I don't believe for one second that priscilla was entirely honest in 'elvis for me' - but the same can be said for finstad. this is well-written and enjoyable but at the end of the day tabloid fodder.


To Whom It May Concern
To Whom It May Concern

4.0 out of 5 stars Breathtaking, haunting, powerful, raw, 13 April 2003
This review is from: To Whom It May Concern (Audio CD)
When I heard that Lisa Marie Presley was doing an album, my initial reaction was negative. Whilst I am a huge fan of her father, the fact that she has waited until she is 35 to do this implied at first that it might be a novelty.
When I found out more about Lisa, I actually discovered she had been edging towards a music career for the last 10 years, and by the time this came out I was a fan of hers. Do not worry about this being a novelty track, the girl can really sing, and is able to communicate her emotions powerfully, as she shows on this self-penned album.
It is a distinct rock edge, with some blues and country thrown in (perhaps for her father's fans?) The best tracks are S.O.B., a powerful, almost brutal, rocky opener, Lights Out, the first single, which is the most commercial but still very catchy, The Road Between, a beautiful ballad, Nobody Noticed It, which is dedicated to her father, and Better Beware.
I have given this album 4 stars rather than 5 because at times it is a bit overproduced, and Lisa's voice gets lost and buried under the music.
Overall, I would recommend this to anyone who likes pop, rock, blues or even country. Look forward to more from this lady.


Let Go
Let Go
Offered by Giant Entertainment
Price: 2.97

15 of 21 people found the following review helpful
2.0 out of 5 stars let go? more like let-down, 16 Mar 2003
This review is from: Let Go (Audio CD)
i bought this album on the strength of avril's debut complicated, but it took me about 3 listens to identify each track, as towards the end they tend to blend together.
the first half is undoubtedly better, featuring 'complicated', the catchy 'sk8er boi' and angst-ridden 'losing grip' and 'unwanted'. however, during the second half this album descends into easily forgettable insipid mush like 'anything but ordinary', 'nobody's fool' and 'my world'.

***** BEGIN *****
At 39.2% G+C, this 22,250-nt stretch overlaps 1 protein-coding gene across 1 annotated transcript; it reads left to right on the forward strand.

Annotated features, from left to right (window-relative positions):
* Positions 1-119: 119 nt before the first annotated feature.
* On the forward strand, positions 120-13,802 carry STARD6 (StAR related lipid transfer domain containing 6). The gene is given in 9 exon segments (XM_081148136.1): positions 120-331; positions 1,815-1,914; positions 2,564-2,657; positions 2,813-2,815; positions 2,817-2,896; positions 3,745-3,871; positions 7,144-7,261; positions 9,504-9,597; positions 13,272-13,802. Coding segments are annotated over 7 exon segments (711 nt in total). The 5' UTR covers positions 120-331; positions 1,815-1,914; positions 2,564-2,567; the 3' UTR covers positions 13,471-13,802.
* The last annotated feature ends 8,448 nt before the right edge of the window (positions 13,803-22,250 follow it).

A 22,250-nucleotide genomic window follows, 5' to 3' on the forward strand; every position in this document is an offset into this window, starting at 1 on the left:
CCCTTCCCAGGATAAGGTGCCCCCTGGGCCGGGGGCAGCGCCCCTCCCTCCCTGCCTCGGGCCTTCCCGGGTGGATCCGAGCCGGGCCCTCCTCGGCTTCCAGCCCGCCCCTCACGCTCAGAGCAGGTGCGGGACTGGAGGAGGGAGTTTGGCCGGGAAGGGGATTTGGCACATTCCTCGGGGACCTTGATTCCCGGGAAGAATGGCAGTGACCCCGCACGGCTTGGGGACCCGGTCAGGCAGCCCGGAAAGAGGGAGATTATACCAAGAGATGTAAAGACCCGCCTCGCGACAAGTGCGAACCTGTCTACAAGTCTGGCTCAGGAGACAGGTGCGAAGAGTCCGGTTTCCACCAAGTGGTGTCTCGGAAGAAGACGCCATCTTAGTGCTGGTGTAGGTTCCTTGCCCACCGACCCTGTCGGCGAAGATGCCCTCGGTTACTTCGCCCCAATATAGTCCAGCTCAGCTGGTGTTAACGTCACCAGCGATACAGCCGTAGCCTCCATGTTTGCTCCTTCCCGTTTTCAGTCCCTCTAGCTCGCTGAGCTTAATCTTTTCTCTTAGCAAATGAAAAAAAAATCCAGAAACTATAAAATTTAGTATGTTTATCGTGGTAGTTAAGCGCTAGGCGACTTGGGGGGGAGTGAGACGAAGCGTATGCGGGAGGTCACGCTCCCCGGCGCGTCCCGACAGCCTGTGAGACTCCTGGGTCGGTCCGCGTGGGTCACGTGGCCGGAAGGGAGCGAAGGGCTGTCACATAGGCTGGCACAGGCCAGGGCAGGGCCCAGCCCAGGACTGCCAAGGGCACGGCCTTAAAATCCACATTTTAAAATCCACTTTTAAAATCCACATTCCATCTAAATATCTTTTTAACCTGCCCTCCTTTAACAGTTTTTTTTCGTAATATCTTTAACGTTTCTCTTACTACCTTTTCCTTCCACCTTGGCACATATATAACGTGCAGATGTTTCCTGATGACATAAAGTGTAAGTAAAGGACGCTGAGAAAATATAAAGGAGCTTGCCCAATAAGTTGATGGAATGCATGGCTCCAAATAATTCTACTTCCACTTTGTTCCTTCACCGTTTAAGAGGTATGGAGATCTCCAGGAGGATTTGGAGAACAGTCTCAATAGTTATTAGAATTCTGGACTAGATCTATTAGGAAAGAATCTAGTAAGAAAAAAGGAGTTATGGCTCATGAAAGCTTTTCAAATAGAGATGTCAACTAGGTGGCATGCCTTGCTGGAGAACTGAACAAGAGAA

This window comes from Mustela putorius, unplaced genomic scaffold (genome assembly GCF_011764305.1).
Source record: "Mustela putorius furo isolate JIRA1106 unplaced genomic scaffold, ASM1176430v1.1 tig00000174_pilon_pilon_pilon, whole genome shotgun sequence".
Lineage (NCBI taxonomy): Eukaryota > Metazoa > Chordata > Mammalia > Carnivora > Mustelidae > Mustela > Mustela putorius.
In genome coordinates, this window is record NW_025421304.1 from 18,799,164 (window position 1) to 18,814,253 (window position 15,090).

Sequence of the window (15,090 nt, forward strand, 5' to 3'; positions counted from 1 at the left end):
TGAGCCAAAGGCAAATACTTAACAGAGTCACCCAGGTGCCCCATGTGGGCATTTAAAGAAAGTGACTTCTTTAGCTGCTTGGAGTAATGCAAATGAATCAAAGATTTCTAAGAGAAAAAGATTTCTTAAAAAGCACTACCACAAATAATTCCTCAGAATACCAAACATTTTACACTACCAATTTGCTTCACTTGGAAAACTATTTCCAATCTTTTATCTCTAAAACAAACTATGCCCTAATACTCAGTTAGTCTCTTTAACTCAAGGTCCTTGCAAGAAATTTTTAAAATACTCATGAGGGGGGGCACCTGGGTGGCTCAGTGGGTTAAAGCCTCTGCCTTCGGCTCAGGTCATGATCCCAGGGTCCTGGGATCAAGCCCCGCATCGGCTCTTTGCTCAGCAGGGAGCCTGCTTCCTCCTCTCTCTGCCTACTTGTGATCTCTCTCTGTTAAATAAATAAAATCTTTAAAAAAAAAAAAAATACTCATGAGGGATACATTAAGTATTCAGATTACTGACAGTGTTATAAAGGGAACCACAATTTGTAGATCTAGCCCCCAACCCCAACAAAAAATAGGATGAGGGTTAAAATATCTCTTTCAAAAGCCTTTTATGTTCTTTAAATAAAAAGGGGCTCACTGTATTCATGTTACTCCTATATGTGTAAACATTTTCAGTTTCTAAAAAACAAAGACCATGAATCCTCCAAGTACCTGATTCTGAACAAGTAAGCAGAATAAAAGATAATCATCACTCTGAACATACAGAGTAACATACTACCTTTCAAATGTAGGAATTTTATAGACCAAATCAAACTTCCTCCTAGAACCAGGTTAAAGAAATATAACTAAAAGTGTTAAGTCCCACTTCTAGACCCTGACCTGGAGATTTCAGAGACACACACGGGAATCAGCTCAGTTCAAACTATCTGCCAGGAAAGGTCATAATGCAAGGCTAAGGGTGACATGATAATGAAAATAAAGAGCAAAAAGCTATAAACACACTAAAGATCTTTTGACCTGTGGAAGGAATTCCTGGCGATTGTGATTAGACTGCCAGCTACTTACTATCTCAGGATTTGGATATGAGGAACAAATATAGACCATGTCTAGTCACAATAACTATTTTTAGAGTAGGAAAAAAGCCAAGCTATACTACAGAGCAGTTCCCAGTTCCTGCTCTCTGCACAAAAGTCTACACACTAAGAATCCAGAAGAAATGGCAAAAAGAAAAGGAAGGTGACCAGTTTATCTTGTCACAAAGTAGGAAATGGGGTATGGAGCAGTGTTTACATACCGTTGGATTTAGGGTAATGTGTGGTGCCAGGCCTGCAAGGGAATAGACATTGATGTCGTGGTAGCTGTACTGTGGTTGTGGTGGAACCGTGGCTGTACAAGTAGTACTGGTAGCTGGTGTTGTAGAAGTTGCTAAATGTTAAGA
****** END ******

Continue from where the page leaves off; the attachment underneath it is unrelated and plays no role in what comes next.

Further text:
since she appeared on the scene, the debate has been raging over whether or not avril is a genuine 'punk'. personally, i don't care whether she's punk, pop or something else - all i'm interested in is whether or not she makes good music. she shows a lot of potential on this album, but it has not been fully realised yet. the main problem seems to be that in her attempt to be credible avril has written every song, and she doesn't have either the experience or emotional maturity to be able to write an entire album.


Stop Living the Lie
Stop Living the Lie
Offered by TOTAL RECALL UK 2
Price: 0.60

3 of 15 people found the following review helpful
1.0 out of 5 stars nothing like gareth? whatever!, 15 Feb 2003
This review is from: Stop Living the Lie (Audio CD)
despite being a reality tv show, fame academy was billed as being a show for serious musicians/singers/songwriters, and it was clear there was some genuine talent in it. so the first single from the winner is a big disappointment - a soppy, westlife-esque ballad sung with little feeling or sincerity. the lyrics are nonsensical (he sits alone in a cafe...stop living the lie) and the vocals are ordinary.
someone needs to tell david sneddon that the fact he writes his own songs does not mean those songs are necessarily good. for genuine talent, check out sinead's new song.
Comment Comment (1) | Permalink | Most recent comment: Nov 27, 2009 3:13 PM GMT


Let Go
Let Go
Offered by Giant Entertainment
Price: 2.97

1 of 1 people found the following review helpful
3.0 out of 5 stars Plenty of pop-rock potential, 27 Dec 2002
This review is from: Let Go (Audio CD)
What with the countless Britney-a-likes clogging up the charts, it was only natural that eventually someone would come up with a new spin on the female teen idols who are so popular today. Following Michelle Branch and Vanessa Carlton is 17-year-old Avril Lavigne with her debut album.
'Let Go' stormed up the charts following the massive success of Lavigne's debut single 'Complicated', but the only track here that can equal its catchiness and popularity is the teen-friendly pop-rock hit-in-waiting 'sk8er boi'. Nevertheless, there are other great tracks in the first half of the album. 'Losing Grip' and 'Unwanted' are Lavigne's (pretty good, it has to be said) attempts at harder rock, and both will stick in the mind. 'I'm With you' is a gentler, cosier track perfect for cuddling up to, and 'Tomorrow' is also softer, but very different from the former.
Unfortuneately, some of the tracks in the middle of the album are bland and forgettable - particularly 'Anything but ordinary' and 'my world', which, for someone who is marketed as being the Britney antidote has very strange lyrics ('I don't blow dry my hair because I can't get it straight, so I braid it instead').
'Things I'll never say' is one of the better tracks and has a little in common with 'Complicated'. 'Nobody's fool' has a catchy, singalong chorus, but Lavigne loses a fair amount of credibility when she tries to raps on the verses.
The last 2 tracks are a good finish to the album and draw it away from the blandness of the tracks. 'Naked' is similiar to 'I'm With You' but slightly edgier.
All in all, Lavigne shows plenty of potential on her debut album. As long as she keeps coming up with 'sk8er boi's and moves away from 'anything but ordinary's, she could be around for a while to come.